SimCity 2000 has comparable features that correspond to social policies including a complex taxation system for controlling what kinds of growth occur in your city. http://simcity.wikia.com/wiki/SimCity (Incidentally, http://www.donhopkins.com/home/micropolis/ is the open source version of the SimCity Classic engine.)

Democracy 3 implements social policies as groupings of variable relationships which can be effectively be positively or negatively impacted by adoption or abolition of the policies; the policies generally can be adopted as a sliderbar that represents a spectrum of possibly discrete states between either no implementation or negative implementation to complete implementation. They form feedback and control systems between dynamic interdependent or networked statistical models; the colony command facility and associated popup forms the first part of the feedback and control system. Example social policy: abolishing birth control.

For Outpost, I always liked the fact that you were not just rebuilding the culture of Earth on some far away colony, but you are building a future society that starts out with similar technology of the 1990s Earth then you rapidly diverge off into a very different society. A big part of that is deciding whether to go totalitarian to survive or instituting the glorious socialist revolution.

Offline leeor_net

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Re: Population Model
« Reply #30 on: July 21, 2016, 07:59:53 PM »
Okay, so, I'm building a prototyping program now to simulate the numbers with given inputs. With it numbers can be tested with a constant morale, given university, medical facility and resource values. Different starting population configurations can be provided and different environmental factors, etc.

But I'm finding it difficult to come up with a formula to take into account all of these things and then modify population values accordingly.

We know the following facts and assumptions:

Populations tend to be fairly evenly split in terms of binary genders. I'm unconcerned with current social issues regarding gender identity, sexual identity, sexual orientation and gender fluidity. While these are important issues, they are irrelevant, I think, to this sort of game. Ultimately if humanity was thrust into such a situation the end result would be those who can bear children will be expected to do so else have humanity go extinct.

So a 50/50 split is assumed.

Population is split into the following categories:

  • Children
  • Students
  • Workers
  • Scientists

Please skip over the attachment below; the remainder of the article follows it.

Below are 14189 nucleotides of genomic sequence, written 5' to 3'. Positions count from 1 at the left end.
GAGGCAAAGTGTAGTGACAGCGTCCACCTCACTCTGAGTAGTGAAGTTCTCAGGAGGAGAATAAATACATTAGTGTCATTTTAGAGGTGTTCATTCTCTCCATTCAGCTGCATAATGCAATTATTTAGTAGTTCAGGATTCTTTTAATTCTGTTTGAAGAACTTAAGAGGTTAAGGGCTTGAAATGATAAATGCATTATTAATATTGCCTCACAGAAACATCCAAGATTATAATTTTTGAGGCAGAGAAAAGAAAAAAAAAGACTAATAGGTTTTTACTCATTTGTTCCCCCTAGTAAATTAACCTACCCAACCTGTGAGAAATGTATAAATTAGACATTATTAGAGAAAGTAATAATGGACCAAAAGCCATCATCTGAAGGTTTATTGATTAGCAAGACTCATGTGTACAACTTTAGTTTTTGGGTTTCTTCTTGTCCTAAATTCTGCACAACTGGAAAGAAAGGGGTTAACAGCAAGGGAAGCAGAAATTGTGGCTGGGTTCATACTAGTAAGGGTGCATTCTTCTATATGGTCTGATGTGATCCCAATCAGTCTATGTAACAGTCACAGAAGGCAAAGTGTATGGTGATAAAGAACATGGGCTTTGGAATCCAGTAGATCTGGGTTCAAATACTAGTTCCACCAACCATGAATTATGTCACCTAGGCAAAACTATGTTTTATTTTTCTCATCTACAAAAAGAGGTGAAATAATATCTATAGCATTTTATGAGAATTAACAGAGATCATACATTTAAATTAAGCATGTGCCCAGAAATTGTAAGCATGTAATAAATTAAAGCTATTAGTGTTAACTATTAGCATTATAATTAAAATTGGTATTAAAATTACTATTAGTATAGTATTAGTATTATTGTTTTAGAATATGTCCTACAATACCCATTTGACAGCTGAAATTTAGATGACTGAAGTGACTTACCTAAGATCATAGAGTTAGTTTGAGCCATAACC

• Retired

These come from the original game and ultimately makes sense in terms of a population.

The following assumptions can be made about the population:

  • ChildrenRepresents a population that only consumes. These cannot be used for work and certainly do not produce more population.
  • StudentsThis is the population in school and can be thought of as the people from age 6 - 18. This is up for debate as they can also be considered young adults that can also be used as workers.
  • WorkersThis is the age group between 18 - 50 and represents an adult population that can also produce additional children.
  • ScientistsThis is the age group between 18 - 50. This group can also produce children. The number of scientists is affected by morale and available university capacity.
  • RetiredThis is the population basically over 50 and represents the population of humans that are no longer producing children or are part of the work force.

These numbers are very much up for debate -- I can also see children being ages 0 - 15, students being 15 - 25, workers being 16 - 50 and scientists being 25 - 50. Outpost 1 did the student-->Scientist automatically but I like Outpost 2's idea of explicitly training scientists out of the Workers group. Scientist training would run 5 - 10 years (60 - 120 turns).

This is what I've got at the moment... this is turning out to be a lot harder than I anticipated. It would be very easy to do this using a series of objects representing people considering the myriad complexities involved in this but as Hooman and others have stated, doing so raises the amount of memory required to do this and with very large populations can be very slow. This is where my weakness in math starts to take its toll.